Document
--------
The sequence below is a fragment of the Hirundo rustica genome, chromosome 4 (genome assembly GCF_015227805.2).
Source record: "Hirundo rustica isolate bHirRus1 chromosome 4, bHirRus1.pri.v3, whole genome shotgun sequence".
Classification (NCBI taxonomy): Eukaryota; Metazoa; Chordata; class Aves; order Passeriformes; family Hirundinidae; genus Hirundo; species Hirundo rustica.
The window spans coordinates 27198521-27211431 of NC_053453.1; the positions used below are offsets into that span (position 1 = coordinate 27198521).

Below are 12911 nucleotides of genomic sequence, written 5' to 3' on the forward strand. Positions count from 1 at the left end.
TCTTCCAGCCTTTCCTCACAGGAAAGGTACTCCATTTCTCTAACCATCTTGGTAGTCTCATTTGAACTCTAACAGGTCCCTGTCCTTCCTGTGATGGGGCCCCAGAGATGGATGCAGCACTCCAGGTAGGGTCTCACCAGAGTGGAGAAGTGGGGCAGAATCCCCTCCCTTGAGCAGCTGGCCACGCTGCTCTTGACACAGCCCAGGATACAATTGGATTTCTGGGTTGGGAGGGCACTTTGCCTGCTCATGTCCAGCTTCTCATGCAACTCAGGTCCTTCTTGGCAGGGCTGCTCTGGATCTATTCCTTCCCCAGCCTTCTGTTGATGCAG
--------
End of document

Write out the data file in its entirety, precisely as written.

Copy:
The sequence below is a fragment of the Hirundo rustica genome, chromosome 4 (genome assembly GCF_015227805.2).
Source record: "Hirundo rustica isolate bHirRus1 chromosome 4, bHirRus1.pri.v3, whole genome shotgun sequence".
Classification (NCBI taxonomy): Eukaryota; Metazoa; Chordata; class Aves; order Passeriformes; family Hirundinidae; genus Hirundo; species Hirundo rustica.
The window spans coordinates 27198521-27211431 of NC_053453.1; the positions used below are offsets into that span (position 1 = coordinate 27198521).

Below are 12911 nucleotides of genomic sequence, written 5' to 3' on the forward strand. Positions count from 1 at the left end.
TCTTCCAGCCTTTCCTCACAGGAAAGGTACTCCATTTCTCTAACCATCTTGGTAGTCTCATTTGAACTCTAACAGGTCCCTGTCCTTCCTGTGATGGGGCCCCAGAGATGGATGCAGCACTCCAGGTAGGGTCTCACCAGAGTGGAGAAGTGGGGCAGAATCCCCTCCCTTGAGCAGCTGGCCACGCTGCTCTTGACACAGCCCAGGATACAATTGGATTTCTGGGTTGGGAGGGCACTTTGCCTGCTCATGTCCAGCTTCTCATGCAACTCAGGTCCTTCTTGGCAGGGCTGCTCTGGATCTATTCCTTCCCCAGCCTTCTGTTGATGCAG